Tuesday, September 20, 2011

A Letter at Christmas, AND a Promotional Discount!

I've calculated that since giving birth to my first child six and a half years ago, we've celebrated Christmas with kids six times, and acknowledged twelve birthdays. I did the math: that's eighteen opportunities for our loved ones to give gifts to our kids. That's three sets of grandparents, five sets of aunts and uncles, plus the gifts we give.

So the question is: how do you politely request certain kinds of gifts for your children? We have been blessed by many grownups that love our children and don't ever want to seem ungrateful. It's just that after so many years, I have had to discard so many cheap plastic/battery-powered toys, or worse, toys that cost lots of money BECAUSE they were battery-powered. They still break. We're overwhelmed with boxes of stuff our kids don't really play with, or those toys that have so many parts it's impossible to keep them together.
About four or five years ago, Mothering Magazine featured a letter that could be sent to friends and relatives well before the holidays to polite state your intentions for your children. I've always felt a bit unsettled about sending it...like I was being difficult, or a toy snob, or taking the fun out of the mad consumerism of Christmas. But I think this is the year.

After visiting a friend's small and beautiful home, I was inspired to take things in hand. The limitations in space demand that her daughter's toys are well-chosen. A few baskets of Waldorf toys (play silks, wooden tree blocks, felt fruit and vegetables, a little wooden play kitchen, and so on). I breathed of sigh of peace at the sight of these beautiful toys. My children HAVE toys like this. But they're so bound up with all the other "stuff" that they're hard to find.

So, upon returning home from her house, I fired off this email:

Relatives and Friends,

I'm just thinking ahead to Christmas (and the many birthdays ahead of us) and the INSANE amount of toys we have in our house. I would like to gratefully acknowledge the wonderful gifts you've given over the years, and respectfully request a certain "kind" of gifts this year. We're working hard at simplifying the "stuff" in our house, and are ditching a lot of toys that have broken over the years, or requires constant battery changing, or was brought into the house from yard sales, thrift shops, etc.

We just have too much; the kids don't even know what to play with anymore, pieces have gone missing, and we're always struggling to keep the toys in order.

So, as we attempt at achieve a bit more order in our busy house, I'd like to ask you to consider checking out www.babynaturopathics.com or www.naturalpod.com which are both Canadian businesses that support handmade/natural toys. We'd LOVE to build a collection of Holztiger animals (available at the first site)...we love the farm animals, daughter, farmer, and princess/queen/king/etc. kind of figures. Natural pod carries "Baby Bolga baskets" which would be so handy for the kids as they wander on their adventures (eggs, berries, apples, beach treasures!) , as well as beautiful coloured play silks (which are marvellous for dress up and imaginative play).

Visit http://www.naturalpod.com/ to order!

Please, no plastic toys this year, or toys with tons of little parts that will get lost...there's no need to spend tons of money on wooden stuff; a lot of the items I've mentioned are around $10.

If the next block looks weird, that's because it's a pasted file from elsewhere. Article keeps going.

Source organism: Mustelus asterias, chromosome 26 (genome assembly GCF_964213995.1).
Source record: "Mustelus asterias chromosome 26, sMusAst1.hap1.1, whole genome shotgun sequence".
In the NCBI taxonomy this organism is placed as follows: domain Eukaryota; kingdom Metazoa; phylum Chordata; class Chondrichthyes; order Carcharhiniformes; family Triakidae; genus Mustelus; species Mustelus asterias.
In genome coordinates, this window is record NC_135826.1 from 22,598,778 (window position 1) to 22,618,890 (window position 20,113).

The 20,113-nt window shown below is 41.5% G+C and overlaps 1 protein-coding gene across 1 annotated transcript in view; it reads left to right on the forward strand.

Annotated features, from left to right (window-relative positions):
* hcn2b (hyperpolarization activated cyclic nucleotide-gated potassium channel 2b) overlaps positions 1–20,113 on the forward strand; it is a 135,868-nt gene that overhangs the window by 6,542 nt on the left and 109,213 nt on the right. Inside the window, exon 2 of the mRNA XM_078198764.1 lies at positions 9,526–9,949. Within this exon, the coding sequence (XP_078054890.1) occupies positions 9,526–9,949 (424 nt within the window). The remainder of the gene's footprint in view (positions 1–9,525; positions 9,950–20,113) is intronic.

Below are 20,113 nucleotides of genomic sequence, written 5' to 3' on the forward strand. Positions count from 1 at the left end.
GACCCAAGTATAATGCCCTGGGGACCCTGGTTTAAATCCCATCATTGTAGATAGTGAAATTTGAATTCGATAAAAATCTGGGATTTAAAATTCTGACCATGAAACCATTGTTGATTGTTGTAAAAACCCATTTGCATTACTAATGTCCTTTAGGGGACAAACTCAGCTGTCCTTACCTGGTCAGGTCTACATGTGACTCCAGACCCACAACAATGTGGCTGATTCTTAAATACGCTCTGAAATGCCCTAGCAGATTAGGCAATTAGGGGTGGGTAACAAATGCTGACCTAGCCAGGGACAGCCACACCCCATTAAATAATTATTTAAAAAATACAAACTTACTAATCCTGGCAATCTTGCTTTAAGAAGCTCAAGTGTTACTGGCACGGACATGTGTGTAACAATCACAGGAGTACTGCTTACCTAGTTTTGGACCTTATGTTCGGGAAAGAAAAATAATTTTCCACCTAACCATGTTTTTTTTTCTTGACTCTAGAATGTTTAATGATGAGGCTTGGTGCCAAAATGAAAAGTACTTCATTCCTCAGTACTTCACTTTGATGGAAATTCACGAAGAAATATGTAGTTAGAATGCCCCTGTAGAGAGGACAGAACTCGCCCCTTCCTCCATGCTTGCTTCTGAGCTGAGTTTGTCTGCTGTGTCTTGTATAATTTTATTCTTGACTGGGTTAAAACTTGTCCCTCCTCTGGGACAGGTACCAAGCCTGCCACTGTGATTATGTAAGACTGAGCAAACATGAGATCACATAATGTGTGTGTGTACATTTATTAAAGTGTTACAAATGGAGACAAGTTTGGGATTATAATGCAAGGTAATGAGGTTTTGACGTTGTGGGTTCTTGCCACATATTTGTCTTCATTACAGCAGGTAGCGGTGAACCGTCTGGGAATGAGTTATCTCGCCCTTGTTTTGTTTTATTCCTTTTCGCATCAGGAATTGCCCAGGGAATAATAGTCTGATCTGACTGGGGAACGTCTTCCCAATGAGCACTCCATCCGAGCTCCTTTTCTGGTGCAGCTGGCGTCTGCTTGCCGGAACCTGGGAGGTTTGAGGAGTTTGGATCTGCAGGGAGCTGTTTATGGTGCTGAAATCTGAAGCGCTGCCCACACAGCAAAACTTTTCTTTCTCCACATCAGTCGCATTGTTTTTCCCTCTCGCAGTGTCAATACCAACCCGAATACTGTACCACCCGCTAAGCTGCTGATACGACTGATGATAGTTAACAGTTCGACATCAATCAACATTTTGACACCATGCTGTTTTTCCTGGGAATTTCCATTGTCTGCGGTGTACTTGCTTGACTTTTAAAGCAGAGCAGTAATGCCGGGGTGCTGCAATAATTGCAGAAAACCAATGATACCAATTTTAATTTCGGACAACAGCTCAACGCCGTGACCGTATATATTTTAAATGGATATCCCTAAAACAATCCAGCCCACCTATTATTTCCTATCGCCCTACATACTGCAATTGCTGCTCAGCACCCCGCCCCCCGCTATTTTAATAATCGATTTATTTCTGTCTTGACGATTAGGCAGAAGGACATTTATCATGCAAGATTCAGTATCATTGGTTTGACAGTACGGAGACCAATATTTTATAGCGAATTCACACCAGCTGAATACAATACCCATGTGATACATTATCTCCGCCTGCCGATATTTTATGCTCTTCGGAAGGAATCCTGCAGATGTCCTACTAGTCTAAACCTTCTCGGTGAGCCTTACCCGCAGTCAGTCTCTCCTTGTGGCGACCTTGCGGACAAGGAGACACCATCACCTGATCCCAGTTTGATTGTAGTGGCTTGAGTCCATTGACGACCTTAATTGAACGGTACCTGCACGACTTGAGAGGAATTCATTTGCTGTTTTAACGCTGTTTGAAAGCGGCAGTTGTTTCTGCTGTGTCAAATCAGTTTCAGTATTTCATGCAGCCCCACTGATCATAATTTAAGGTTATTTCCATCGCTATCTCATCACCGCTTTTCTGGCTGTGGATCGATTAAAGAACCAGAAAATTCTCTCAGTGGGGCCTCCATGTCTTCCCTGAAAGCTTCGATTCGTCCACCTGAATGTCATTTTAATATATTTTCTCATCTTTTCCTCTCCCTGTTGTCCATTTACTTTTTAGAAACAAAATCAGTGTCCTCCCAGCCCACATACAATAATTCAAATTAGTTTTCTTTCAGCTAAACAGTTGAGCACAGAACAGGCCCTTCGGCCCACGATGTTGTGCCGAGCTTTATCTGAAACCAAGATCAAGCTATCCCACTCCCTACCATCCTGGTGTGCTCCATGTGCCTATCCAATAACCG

Find this beauty of a marble run on etsy!
If you enter the code KnittyGritty11, you'll get a 5% discount, and so will I!
Kirk's wife Erin grew up near my hometown; they're good people. Support real craftspeople!

Jude is really into experiments and building stuff; we hope to get him a wooden marble run on etsy (made by Erin Egan's husband, Kirk); he already has a microscope, but would probably love a magnifying glass, or a small aquarium/terrarium, or anything that allows him to keep things from nature to study! He also loves drawing and music as usual.

Other ideas include: an amaryllis bulb that they can watch bloom in the winter months, gift cards to a bookstore, a bug-viewing kit, art supplies, or camping gear (a flashlight, an enamelware cup and bowl), contributing towards lessons or classes, or just making a date to spend time together!

I hope no one thinks me rude...this is the desperate plea of a desperate mother; I really want to pare down the amount of stuff in our house and have found through experience that the toys my kids keep returning to are the open-ended, natural ones...they feel nicer, last longer, encourage imagination, and don't need batteries or make annoying noises. They are made by hand, with little or no impact on the earth. These are the values we hope to pass on to our children, and hope you can help us!

Thank you for reading through all these mama thoughts of mine, and for respecting our request!

With all that said, please know that our children do not expect gifts; they do not keep track (nor do we!), and always remember the joy of being with loved ones when they talk about Christmases past.

We so appreciate your role in our children's lives, and appreciate the love you show them by choosing gifts thoughtfully.

With gratitude,

When I mentioned in yesterday's blogpost that I'd written this letter, several people commented on my courage. It's less courage (because it's taken me six years!) and more that I really, really want to stop stepping on sharp plastic toys. I want to feel peaceful when I see my children's toys. That, I hope I can achieve with words.

If you're feeling similarly fed up, and possibly courageous, please feel free to copy or adapt my letter! You can replace the Canadian sites with others (I also love Nova Natural Toys in the US!), or tailor it to reflect your child's interests.

It is time to do more than THINK about making change. I'm the person who picks up messes and has to dispose of broken craptastic toys (with the eco-guilt that entails). So I'm taking charge of what comes into my house. I should have done it years ago, but I'm starting now instead!


  1. Well said Stephanie! I will be checking out these sites for Christmas!

  2. This is a lovely, lovely letter. I've wanted to do the same thing since having the girls. December is always a crazy time for us, especially since Alyce's birthday falls at the beginning of the month. We celebrate Hanukkah here, but since we converted to Judaism we have families that still celebrate Christmas. So December=overload of toys and little things no one actually needs. This is a great idea.